The state judges each county by its worst performing metric — in San Diego County’s case, the daily case rate. ceived at least one dose and 10.7% — or more than 287,000 people — have been fully inoculated. Wednesday’s data increased the cumulative totals in the county to 261,353 cases while the death toll increased to 3,342. Of 13,293 tests reported
by the county, 3% returned positive. The 14-day rolling average decreased to 3.5% from Tuesday’s 3.7%. Despite considerable improvement in handling the COVID-19 pandemic in recent weeks, the county will remain in the state’s most-restrictive purple tier
Ham said OSML is a valuable resource and will help with the VEDS, a five-year plan looking at 12 key areas and industries to recruit. He compared the lab to MacGyver “as I see Dan and his team possessing that know-how to put together a solution.” Ham said if companies don’t have the expertise and need to look outward, the OSML team has been a solid tool for those looking to find solutions. Ham said the city has its own resources and abilities to market support its economic and business goals. He said within the VEDS is highlighting the city as a great place to live and work.
The VEDS, Ham said, has incorporated the business changes since the pandemic. For example, he said office space may have been a priority, but now the city won’t invest as much energy in. The biopharmaceutical industry and medical devices have led to 500 jobs, but also shown how they’ve grown during the pandemic and may do so after emergency orders are lifted. “I think the economic strategy is the city looking into the future five years and how we can put into place programs, policies and actions that help support our local businesses and residential community,” Ham added.
for at least one more week. Posting an adjusted case rate of 10.8 new daily cases per 100,000 people, the county still has to drop below 7 per 100,000 to enter the less-restrictive red tier in the state’s four-tiered reopening system. In the red tier, some indoor businesses such as gyms, movie theaters and indoor dining can reopen. The county’s other metrics under the state reopening plan are also trending favorably. The seven-day positivity rate is just 4.2%, low
enough to put San Diego County in the orange, or moderate, tier. The health equity quartile positivity rate — which looks at the worst-performing quarter of a county’s residents — is in the red tier with 6%. The state judges each county by its worst performing metric — in San Diego County’s case, the daily case rate. Fletcher said despite vaccine supply issues, the county will likely move into the red tier in the next few weeks.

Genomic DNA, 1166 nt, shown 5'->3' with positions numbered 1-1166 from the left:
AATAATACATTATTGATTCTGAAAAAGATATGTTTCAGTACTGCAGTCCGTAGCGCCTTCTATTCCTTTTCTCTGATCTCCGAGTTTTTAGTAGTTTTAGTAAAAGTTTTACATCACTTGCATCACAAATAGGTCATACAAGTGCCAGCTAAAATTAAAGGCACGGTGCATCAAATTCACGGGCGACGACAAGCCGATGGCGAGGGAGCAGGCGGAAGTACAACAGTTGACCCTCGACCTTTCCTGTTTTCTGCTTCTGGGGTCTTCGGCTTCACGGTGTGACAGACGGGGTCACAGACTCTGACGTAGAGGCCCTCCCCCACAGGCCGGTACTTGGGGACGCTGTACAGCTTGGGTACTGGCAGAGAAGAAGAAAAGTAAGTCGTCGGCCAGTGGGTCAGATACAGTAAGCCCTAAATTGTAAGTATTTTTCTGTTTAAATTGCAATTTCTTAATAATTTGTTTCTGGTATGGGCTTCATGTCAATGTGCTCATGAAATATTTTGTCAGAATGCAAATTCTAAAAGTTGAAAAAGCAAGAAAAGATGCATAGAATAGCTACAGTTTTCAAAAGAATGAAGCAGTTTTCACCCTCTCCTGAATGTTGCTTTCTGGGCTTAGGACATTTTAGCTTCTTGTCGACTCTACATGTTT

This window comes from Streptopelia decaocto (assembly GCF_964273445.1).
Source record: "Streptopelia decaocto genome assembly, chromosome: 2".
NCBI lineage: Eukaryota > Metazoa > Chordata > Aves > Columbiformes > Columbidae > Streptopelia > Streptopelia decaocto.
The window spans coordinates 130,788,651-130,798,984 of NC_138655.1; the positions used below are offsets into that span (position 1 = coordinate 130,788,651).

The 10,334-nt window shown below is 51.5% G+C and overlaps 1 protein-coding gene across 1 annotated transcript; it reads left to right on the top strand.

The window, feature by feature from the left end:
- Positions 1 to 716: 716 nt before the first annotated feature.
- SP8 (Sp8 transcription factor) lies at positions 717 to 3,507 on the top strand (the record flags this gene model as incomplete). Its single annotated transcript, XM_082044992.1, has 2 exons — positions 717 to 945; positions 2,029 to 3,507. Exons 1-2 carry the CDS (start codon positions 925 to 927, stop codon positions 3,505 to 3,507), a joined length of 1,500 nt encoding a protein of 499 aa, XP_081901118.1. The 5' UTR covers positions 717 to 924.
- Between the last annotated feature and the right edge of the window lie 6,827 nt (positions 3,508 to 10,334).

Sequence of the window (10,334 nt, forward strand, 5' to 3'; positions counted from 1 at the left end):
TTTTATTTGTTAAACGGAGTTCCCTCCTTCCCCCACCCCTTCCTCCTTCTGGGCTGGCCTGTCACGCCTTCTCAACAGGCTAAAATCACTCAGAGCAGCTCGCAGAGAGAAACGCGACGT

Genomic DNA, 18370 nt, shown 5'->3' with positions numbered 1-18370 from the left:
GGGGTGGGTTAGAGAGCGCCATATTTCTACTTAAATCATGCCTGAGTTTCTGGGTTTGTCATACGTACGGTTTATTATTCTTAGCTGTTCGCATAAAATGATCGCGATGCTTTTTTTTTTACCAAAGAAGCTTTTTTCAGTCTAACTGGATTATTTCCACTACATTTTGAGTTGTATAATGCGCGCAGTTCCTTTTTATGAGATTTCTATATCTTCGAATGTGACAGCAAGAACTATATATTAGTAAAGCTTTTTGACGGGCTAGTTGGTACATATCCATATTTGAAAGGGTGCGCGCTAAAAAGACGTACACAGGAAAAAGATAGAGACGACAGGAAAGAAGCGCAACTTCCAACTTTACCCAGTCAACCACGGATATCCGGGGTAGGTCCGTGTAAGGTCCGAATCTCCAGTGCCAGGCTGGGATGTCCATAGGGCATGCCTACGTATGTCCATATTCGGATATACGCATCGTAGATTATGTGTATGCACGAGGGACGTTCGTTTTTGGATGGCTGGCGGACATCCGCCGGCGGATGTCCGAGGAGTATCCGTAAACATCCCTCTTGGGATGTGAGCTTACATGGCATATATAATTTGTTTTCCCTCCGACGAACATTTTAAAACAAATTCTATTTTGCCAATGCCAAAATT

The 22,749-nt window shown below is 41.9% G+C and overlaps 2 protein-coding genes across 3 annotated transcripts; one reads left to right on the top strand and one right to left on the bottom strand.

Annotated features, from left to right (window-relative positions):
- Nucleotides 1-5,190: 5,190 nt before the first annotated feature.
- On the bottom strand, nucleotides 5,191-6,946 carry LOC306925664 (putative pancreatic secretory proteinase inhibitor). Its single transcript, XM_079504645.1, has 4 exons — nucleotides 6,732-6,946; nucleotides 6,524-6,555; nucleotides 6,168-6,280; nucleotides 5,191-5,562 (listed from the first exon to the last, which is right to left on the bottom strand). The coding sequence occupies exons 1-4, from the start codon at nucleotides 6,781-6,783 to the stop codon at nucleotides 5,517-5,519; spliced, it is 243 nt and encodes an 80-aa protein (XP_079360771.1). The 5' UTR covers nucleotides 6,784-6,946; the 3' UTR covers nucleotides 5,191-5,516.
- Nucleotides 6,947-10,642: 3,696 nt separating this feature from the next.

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T he C oast News - I nland E dition
MARCH 5, 2021
Opinion & Editorial
Views expressed in Opinion & Editorial do not reflect the views of The Coast News
State high court decision on cash bail due any day
On American History Month
By Patrick A. Howell
ach February, Black History Month is a tricky one for me. Last week was the 56th anniversary of the assassination of the proud Muslim American Malcolm X as well as the birth date of the political aesthetician Nina Simone. I am lifted to see all the incredible graphic posts, like confetti, of author Toni Morrison, actor Sidney Poitier, Congressman John Lewis (his birthday is also in Feb.) on Instagram and social media. Then there are all of the new creative spirits as the young Generation Z’er and effervescent Amanda Gorman gracing the cover of Time magazine triumphant in egalitarian gold and red. The cover titled “Black Renaissance” echoing the Harlem Renaissance precisely 100 years in 1921. Her poem, “The Hill We Climb,” was a highwater mark of Joe Biden and Kamala Harris’ inauguration only a few weeks ago: And yes we are far from polished far from pristine but that doesn't mean we are striving to form a union that is perfect We are striving to forge a union with purpose To compose a country committed to all cultures, colors, characters and conditions of man
Her words have had an enduring resonance and will leave a legacy in the decades and century to come just as Maya Angelou’s “On the Pulse of Morning” did at the inauguration of William Jefferson Clinton evoking the onset of the 21st century. Even as Ms. Gorman’s words were spoken as poetry, they have the echoes of a new constitution or declaration of independence in the third decade of the young millennium; free from the rank spirit of mediocrity we are sometimes mired in as a nation. Her fiercely bright spirit is not unlike spirits of the
ARTIST: MILTON BOWEN 2021 © image courtesy the artist private collection of Warren Bonta – used with permission
beautiful freedom marchers who took to streets nationally in the wake of George Floyd’s murder. George Floyd’s spirit rose triumphant from the weight of a racist fascist cop’s hulking dysmorphic body and, as his daughter exclaimed, changed the world. So many creatives — millions — imbued with melanin, have done this work with their lives in America since 1619. Again and again and again. There are so many but to name a few more: Benjamin Banneker (Nov. 9, 1731 to Oct. 9, 1806) American almanac author, surveyor, landowner and farmer who had knowledge of mathematics and natural history. Frederick Douglass (Feb. 1818 to Feb. 20, 1895) American social reformer, abolitionist, orator, writer, and statesman. Mary McLeod Bethune (July 10, 1875 to May 18, 1955) American educator, stateswoman, philanthropist, humanitarian, womanist, and civil rights activist. Matter of fact, for 12.5% of the US population, the contributions of my ancestors to the United States of America are staggering, particularly upon considering the terroristic conditions of citizenship — a 400-year journey from slavery to Jim Crow to the systemic racism and institutional discrimination of the 21st century.